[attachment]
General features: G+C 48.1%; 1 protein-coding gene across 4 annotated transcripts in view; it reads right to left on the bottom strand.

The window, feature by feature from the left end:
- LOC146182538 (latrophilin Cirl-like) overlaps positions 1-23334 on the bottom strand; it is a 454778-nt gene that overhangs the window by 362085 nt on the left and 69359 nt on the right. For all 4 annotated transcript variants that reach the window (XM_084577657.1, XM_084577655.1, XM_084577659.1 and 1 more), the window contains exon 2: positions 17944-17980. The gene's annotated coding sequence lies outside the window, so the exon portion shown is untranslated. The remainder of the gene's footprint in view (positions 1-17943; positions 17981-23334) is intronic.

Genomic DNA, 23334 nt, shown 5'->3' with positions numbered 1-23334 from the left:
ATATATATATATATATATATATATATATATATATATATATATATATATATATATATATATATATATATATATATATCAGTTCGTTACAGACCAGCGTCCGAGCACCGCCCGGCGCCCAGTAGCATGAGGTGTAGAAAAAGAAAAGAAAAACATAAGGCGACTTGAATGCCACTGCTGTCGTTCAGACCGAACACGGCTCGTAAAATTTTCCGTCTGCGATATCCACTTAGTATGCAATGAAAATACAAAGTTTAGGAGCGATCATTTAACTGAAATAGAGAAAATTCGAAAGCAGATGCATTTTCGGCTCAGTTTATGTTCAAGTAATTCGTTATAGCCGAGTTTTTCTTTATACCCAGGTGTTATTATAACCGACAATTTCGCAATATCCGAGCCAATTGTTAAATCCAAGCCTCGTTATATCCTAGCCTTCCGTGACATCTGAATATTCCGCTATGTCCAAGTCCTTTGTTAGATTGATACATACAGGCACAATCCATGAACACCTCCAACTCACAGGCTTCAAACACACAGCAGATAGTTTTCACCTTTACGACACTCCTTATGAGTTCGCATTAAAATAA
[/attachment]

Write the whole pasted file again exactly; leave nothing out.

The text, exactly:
General features: G+C 48.1%; 1 protein-coding gene across 4 annotated transcripts in view; it reads right to left on the bottom strand.

The window, feature by feature from the left end:
- LOC146182538 (latrophilin Cirl-like) overlaps positions 1-23334 on the bottom strand; it is a 454778-nt gene that overhangs the window by 362085 nt on the left and 69359 nt on the right. For all 4 annotated transcript variants that reach the window (XM_084577657.1, XM_084577655.1, XM_084577659.1 and 1 more), the window contains exon 2: positions 17944-17980. The gene's annotated coding sequence lies outside the window, so the exon portion shown is untranslated. The remainder of the gene's footprint in view (positions 1-17943; positions 17981-23334) is intronic.

Genomic DNA, 23334 nt, shown 5'->3' with positions numbered 1-23334 from the left:
ATATATATATATATATATATATATATATATATATATATATATATATATATATATATATATATATATATATATATATCAGTTCGTTACAGACCAGCGTCCGAGCACCGCCCGGCGCCCAGTAGCATGAGGTGTAGAAAAAGAAAAGAAAAACATAAGGCGACTTGAATGCCACTGCTGTCGTTCAGACCGAACACGGCTCGTAAAATTTTCCGTCTGCGATATCCACTTAGTATGCAATGAAAATACAAAGTTTAGGAGCGATCATTTAACTGAAATAGAGAAAATTCGAAAGCAGATGCATTTTCGGCTCAGTTTATGTTCAAGTAATTCGTTATAGCCGAGTTTTTCTTTATACCCAGGTGTTATTATAACCGACAATTTCGCAATATCCGAGCCAATTGTTAAATCCAAGCCTCGTTATATCCTAGCCTTCCGTGACATCTGAATATTCCGCTATGTCCAAGTCCTTTGTTAGATTGATACATACAGGCACAATCCATGAACACCTCCAACTCACAGGCTTCAAACACACAGCAGATAGTTTTCACCTTTACGACACTCCTTATGAGTTCGCATTAAAATAA